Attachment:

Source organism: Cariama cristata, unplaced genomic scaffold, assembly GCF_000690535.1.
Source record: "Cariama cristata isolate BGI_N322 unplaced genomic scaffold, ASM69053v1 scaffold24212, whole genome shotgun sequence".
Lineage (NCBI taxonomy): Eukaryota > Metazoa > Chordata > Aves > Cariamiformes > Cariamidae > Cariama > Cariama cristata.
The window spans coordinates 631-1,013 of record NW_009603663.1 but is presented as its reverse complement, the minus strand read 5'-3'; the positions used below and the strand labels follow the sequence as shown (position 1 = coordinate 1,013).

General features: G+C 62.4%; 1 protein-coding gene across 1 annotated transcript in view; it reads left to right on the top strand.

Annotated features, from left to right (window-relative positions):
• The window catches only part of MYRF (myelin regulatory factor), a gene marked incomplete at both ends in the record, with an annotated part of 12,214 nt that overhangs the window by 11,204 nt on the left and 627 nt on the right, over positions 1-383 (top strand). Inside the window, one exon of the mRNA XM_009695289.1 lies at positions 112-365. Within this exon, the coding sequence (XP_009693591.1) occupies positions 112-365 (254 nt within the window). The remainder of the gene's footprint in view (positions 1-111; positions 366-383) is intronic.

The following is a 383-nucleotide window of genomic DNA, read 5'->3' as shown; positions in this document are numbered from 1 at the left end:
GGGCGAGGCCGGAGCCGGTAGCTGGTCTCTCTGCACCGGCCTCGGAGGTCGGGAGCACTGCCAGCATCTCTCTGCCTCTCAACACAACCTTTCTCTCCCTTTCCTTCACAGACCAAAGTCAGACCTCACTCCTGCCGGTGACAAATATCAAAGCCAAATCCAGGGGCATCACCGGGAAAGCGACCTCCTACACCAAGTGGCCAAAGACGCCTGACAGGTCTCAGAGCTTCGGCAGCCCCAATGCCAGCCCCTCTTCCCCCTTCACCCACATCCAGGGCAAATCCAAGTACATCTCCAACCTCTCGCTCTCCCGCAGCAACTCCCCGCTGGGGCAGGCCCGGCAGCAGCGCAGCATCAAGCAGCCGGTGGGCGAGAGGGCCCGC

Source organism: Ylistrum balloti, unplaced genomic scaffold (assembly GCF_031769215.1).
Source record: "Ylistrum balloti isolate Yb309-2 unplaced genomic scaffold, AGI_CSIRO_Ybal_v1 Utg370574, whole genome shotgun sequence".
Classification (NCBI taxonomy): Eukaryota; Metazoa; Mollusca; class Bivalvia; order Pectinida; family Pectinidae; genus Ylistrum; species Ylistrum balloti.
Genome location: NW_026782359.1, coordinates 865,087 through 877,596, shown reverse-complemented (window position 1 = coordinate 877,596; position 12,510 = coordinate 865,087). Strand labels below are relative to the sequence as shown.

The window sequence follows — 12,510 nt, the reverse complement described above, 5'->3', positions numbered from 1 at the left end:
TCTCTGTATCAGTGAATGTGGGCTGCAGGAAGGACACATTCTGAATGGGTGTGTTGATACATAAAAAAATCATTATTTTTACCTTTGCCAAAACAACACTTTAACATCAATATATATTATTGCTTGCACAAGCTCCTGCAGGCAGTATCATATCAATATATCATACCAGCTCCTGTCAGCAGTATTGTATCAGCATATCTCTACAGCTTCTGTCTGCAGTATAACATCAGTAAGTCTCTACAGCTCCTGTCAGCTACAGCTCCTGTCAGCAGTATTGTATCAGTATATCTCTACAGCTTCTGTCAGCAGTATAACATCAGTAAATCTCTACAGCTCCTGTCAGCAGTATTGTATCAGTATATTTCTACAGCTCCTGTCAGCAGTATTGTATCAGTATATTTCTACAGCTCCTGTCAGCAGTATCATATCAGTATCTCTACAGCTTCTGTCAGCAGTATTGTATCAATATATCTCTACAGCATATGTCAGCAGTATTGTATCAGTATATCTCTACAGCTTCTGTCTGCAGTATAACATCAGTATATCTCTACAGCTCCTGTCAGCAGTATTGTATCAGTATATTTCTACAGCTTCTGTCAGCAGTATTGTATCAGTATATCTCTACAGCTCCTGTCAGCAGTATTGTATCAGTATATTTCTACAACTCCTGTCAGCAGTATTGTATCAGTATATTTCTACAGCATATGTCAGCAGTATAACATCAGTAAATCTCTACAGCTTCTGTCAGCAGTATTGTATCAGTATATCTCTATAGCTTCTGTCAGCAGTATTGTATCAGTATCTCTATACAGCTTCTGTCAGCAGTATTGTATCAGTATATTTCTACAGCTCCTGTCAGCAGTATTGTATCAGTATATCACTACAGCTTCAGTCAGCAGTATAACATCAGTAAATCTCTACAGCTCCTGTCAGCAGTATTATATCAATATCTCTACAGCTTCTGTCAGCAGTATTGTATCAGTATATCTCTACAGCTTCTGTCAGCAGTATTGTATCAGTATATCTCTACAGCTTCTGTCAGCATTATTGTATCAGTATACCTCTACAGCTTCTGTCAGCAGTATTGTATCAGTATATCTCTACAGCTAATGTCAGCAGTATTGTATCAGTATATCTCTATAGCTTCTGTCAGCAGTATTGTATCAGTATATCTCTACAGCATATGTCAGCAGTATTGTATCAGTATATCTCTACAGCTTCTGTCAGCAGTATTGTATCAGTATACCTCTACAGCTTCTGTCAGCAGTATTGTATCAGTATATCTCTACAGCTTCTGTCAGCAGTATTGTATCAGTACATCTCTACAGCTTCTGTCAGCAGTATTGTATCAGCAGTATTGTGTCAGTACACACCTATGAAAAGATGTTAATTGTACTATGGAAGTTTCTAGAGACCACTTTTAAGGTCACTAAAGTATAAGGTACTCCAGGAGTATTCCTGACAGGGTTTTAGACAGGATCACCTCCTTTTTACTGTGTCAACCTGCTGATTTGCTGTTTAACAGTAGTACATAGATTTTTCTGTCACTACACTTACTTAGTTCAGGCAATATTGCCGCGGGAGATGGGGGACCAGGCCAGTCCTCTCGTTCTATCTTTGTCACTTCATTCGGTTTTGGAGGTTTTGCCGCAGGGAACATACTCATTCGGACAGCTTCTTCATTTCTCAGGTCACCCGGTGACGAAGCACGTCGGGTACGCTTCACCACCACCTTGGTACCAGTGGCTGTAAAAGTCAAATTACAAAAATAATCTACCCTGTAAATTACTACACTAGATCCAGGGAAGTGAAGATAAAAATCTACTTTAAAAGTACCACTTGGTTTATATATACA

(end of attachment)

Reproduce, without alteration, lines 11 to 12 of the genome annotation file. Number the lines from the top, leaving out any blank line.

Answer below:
Source record: "Ylistrum balloti isolate Yb309-2 unplaced genomic scaffold, AGI_CSIRO_Ybal_v1 Utg370574, whole genome shotgun sequence".
Classification (NCBI taxonomy): Eukaryota; Metazoa; Mollusca; class Bivalvia; order Pectinida; family Pectinidae; genus Ylistrum; species Ylistrum balloti.